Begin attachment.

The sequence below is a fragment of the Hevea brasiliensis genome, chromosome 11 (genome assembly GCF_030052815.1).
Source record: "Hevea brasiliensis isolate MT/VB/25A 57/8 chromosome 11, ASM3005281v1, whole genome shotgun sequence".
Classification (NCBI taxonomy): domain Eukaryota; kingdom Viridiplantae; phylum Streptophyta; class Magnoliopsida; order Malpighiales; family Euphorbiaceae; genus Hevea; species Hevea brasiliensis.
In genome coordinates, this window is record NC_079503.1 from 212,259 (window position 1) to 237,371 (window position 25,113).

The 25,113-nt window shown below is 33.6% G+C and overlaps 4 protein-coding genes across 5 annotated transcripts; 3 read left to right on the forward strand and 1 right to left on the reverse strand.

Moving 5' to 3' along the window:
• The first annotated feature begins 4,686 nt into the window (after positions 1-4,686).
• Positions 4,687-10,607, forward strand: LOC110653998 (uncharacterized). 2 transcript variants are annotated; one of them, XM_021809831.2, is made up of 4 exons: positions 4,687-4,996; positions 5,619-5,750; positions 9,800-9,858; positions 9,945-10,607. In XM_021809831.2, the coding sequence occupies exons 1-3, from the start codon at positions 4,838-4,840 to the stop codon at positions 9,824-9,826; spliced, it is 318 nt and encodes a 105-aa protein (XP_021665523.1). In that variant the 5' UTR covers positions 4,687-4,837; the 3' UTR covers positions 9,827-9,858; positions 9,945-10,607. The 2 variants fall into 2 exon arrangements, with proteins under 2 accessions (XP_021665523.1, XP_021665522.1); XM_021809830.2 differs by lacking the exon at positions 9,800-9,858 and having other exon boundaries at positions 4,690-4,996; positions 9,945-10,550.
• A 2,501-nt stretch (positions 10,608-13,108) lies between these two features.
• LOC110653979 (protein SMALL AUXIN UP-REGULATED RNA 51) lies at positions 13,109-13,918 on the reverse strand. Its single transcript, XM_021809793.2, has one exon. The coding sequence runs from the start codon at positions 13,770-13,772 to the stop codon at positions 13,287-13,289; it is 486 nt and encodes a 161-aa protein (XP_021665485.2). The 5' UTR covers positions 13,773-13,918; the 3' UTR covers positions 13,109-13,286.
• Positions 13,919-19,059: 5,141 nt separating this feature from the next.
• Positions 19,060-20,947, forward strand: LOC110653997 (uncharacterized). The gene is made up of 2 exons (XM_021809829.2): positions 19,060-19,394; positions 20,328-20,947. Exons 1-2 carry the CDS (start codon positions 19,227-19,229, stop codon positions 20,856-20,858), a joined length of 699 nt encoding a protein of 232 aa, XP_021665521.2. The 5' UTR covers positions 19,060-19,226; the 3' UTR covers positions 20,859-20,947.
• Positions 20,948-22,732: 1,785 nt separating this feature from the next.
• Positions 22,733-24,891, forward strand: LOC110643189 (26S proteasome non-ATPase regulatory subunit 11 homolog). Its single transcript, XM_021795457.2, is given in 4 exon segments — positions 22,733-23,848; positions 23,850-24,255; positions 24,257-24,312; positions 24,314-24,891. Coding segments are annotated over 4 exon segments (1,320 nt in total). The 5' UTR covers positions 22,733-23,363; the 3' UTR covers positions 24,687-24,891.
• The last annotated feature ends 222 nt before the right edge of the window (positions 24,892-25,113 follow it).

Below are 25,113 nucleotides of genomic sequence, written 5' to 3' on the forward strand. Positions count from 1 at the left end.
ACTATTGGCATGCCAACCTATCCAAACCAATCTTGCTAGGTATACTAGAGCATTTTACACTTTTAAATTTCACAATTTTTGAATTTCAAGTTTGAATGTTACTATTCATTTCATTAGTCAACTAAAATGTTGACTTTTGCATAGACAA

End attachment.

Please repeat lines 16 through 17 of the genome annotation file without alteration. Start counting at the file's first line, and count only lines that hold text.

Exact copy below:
Below are 25,113 nucleotides of genomic sequence, written 5' to 3' on the forward strand. Positions count from 1 at the left end.
ACTATTGGCATGCCAACCTATCCAAACCAATCTTGCTAGGTATACTAGAGCATTTTACACTTTTAAATTTCACAATTTTTGAATTTCAAGTTTGAATGTTACTATTCATTTCATTAGTCAACTAAAATGTTGACTTTTGCATAGACAA